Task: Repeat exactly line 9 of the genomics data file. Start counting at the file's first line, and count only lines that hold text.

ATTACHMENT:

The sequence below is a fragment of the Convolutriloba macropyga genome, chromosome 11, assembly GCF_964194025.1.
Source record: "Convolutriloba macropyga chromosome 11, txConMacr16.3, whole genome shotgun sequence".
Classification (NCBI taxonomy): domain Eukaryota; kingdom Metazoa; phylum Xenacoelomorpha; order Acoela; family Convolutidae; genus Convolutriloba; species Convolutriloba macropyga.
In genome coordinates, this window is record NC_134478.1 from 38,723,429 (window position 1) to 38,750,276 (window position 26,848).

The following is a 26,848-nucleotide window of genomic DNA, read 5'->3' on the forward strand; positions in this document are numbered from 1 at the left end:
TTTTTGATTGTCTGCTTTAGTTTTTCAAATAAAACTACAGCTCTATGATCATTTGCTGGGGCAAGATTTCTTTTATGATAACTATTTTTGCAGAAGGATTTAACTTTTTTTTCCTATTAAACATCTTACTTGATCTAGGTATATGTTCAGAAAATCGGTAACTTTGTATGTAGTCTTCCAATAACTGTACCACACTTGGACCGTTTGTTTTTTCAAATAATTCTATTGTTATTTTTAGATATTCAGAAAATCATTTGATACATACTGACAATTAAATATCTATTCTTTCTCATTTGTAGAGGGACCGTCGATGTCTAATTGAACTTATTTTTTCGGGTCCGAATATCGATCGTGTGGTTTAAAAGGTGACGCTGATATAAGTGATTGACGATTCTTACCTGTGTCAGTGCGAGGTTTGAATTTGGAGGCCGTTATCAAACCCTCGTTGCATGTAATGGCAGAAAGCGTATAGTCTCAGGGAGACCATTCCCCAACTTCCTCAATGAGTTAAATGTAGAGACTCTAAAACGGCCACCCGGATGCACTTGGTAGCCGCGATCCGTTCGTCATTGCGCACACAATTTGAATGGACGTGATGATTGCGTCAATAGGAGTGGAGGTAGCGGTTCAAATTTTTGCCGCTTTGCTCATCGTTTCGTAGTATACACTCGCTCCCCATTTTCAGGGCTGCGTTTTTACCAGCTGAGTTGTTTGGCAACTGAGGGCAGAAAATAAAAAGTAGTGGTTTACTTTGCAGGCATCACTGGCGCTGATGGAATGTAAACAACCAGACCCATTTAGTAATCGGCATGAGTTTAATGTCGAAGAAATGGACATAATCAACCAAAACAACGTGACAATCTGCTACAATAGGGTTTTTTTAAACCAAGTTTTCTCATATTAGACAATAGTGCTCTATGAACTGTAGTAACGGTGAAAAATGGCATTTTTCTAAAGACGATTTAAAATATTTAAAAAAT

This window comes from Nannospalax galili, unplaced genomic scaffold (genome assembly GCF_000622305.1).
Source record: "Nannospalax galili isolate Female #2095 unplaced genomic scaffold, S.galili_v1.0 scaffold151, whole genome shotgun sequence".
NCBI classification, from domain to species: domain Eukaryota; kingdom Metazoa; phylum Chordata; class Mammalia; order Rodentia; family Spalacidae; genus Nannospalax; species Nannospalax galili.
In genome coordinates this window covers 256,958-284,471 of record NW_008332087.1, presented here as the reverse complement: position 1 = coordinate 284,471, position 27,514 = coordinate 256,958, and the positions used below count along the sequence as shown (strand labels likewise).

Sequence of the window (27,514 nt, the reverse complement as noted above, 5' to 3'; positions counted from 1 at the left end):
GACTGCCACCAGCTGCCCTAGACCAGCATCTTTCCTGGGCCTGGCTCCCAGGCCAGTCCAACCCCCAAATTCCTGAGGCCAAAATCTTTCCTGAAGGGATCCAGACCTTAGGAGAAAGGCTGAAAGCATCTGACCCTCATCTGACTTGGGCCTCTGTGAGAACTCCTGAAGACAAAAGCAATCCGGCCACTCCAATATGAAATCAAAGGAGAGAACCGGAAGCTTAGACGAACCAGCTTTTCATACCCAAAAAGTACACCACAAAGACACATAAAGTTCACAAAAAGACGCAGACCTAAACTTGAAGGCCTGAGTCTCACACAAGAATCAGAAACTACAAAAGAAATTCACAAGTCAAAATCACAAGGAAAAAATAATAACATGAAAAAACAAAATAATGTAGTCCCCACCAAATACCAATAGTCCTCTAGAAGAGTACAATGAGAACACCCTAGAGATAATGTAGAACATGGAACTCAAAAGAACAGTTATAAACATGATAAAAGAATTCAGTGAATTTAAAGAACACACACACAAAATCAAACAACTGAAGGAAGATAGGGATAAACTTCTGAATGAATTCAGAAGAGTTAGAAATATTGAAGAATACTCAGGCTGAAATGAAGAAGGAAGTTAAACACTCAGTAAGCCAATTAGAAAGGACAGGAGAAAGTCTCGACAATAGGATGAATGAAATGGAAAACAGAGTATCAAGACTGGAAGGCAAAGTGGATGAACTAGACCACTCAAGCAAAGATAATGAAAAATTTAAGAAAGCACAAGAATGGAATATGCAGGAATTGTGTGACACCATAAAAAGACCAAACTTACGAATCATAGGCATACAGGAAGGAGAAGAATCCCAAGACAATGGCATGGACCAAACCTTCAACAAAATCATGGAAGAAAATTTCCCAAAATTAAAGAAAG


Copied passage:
NCBI classification, from domain to species: domain Eukaryota; kingdom Metazoa; phylum Chordata; class Mammalia; order Rodentia; family Spalacidae; genus Nannospalax; species Nannospalax galili.